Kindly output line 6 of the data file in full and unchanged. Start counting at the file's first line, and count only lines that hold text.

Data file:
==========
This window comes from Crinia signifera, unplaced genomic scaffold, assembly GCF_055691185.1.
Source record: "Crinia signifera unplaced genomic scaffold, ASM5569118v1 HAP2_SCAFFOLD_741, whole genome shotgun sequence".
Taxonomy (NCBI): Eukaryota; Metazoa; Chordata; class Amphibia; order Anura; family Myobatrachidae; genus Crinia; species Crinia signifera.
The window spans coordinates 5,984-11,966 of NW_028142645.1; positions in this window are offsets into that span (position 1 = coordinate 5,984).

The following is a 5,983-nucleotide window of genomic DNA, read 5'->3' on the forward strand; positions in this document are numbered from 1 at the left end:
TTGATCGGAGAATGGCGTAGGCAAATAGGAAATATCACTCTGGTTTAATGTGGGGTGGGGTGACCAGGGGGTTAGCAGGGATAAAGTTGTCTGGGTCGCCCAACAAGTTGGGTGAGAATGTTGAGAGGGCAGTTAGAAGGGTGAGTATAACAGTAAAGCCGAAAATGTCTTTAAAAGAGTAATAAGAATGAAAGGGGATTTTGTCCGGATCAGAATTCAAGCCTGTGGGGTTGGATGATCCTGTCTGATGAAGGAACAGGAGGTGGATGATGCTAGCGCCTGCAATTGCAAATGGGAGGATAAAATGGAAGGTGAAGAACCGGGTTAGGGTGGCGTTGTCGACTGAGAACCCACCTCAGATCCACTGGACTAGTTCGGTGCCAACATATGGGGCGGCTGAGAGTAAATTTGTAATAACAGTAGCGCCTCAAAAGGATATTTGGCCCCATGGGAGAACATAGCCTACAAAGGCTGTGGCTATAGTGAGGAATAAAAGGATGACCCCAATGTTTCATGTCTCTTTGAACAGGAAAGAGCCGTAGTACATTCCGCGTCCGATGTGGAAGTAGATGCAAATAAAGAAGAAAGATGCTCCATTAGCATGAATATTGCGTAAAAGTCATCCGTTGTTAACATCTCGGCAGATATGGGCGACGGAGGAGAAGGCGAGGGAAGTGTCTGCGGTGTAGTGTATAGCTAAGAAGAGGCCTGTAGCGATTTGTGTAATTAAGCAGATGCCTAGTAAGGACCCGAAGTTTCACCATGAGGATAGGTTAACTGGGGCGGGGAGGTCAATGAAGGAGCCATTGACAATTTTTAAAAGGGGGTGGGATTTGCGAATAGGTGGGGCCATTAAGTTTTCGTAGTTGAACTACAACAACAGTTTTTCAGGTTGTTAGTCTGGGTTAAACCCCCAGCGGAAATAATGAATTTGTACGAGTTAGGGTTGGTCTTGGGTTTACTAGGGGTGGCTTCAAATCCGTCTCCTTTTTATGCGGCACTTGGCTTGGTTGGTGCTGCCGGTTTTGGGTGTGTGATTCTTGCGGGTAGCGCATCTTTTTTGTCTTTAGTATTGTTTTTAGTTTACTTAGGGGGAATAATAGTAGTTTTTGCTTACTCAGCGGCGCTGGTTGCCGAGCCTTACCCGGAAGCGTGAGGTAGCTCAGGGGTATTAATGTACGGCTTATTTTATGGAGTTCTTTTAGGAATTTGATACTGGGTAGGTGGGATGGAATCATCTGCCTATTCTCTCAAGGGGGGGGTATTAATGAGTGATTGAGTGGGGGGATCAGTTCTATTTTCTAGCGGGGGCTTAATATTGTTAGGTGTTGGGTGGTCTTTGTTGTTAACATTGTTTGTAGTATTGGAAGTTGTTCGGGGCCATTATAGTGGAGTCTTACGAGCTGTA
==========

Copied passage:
TTGATCGGAGAATGGCGTAGGCAAATAGGAAATATCACTCTGGTTTAATGTGGGGTGGGGTGACCAGGGGGTTAGCAGGGATAAAGTTGTCTGGGTCGCCCAACAAGTTGGGTGAGAATGTTGAGAGGGCAGTTAGAAGGGTGAGTATAACAGTAAAGCCGAAAATGTCTTTAAAAGAGTAATAAGAATGAAAGGGGATTTTGTCCGGATCAGAATTCAAGCCTGTGGGGTTGGATGATCCTGTCTGATGAAGGAACAGGAGGTGGATGATGCTAGCGCCTGCAATTGCAAATGGGAGGATAAAATGGAAGGTGAAGAACCGGGTTAGGGTGGCGTTGTCGACTGAGAACCCACCTCAGATCCACTGGACTAGTTCGGTGCCAACATATGGGGCGGCTGAGAGTAAATTTGTAATAACAGTAGCGCCTCAAAAGGATATTTGGCCCCATGGGAGAACATAGCCTACAAAGGCTGTGGCTATAGTGAGGAATAAAAGGATGACCCCAATGTTTCATGTCTCTTTGAACAGGAAAGAGCCGTAGTACATTCCGCGTCCGATGTGGAAGTAGATGCAAATAAAGAAGAAAGATGCTCCATTAGCATGAATATTGCGTAAAAGTCATCCGTTGTTAACATCTCGGCAGATATGGGCGACGGAGGAGAAGGCGAGGGAAGTGTCTGCGGTGTAGTGTATAGCTAAGAAGAGGCCTGTAGCGATTTGTGTAATTAAGCAGATGCCTAGTAAGGACCCGAAGTTTCACCATGAGGATAGGTTAACTGGGGCGGGGAGGTCAATGAAGGAGCCATTGACAATTTTTAAAAGGGGGTGGGATTTGCGAATAGGTGGGGCCATTAAGTTTTCGTAGTTGAACTACAACAACAGTTTTTCAGGTTGTTAGTCTGGGTTAAACCCCCAGCGGAAATAATGAATTTGTACGAGTTAGGGTTGGTCTTGGGTTTACTAGGGGTGGCTTCAAATCCGTCTCCTTTTTATGCGGCACTTGGCTTGGTTGGTGCTGCCGGTTTTGGGTGTGTGATTCTTGCGGGTAGCGCATCTTTTTTGTCTTTAGTATTGTTTTTAGTTTACTTAGGGGGAATAATAGTAGTTTTTGCTTACTCAGCGGCGCTGGTTGCCGAGCCTTACCCGGAAGCGTGAGGTAGCTCAGGGGTATTAATGTACGGCTTATTTTATGGAGTTCTTTTAGGAATTTGATACTGGGTAGGTGGGATGGAATCATCTGCCTATTCTCTCAAGGGGGGGGTATTAATGAGTGATTGAGTGGGGGGATCAGTTCTATTTTCTAGCGGGGGCTTAATATTGTTAGGTGTTGGGTGGTCTTTGTTGTTAACATTGTTTGTAGTATTGGAAGTTGTTCGGGGCCATTATAGTGGAGTCTTACGAGCTGTA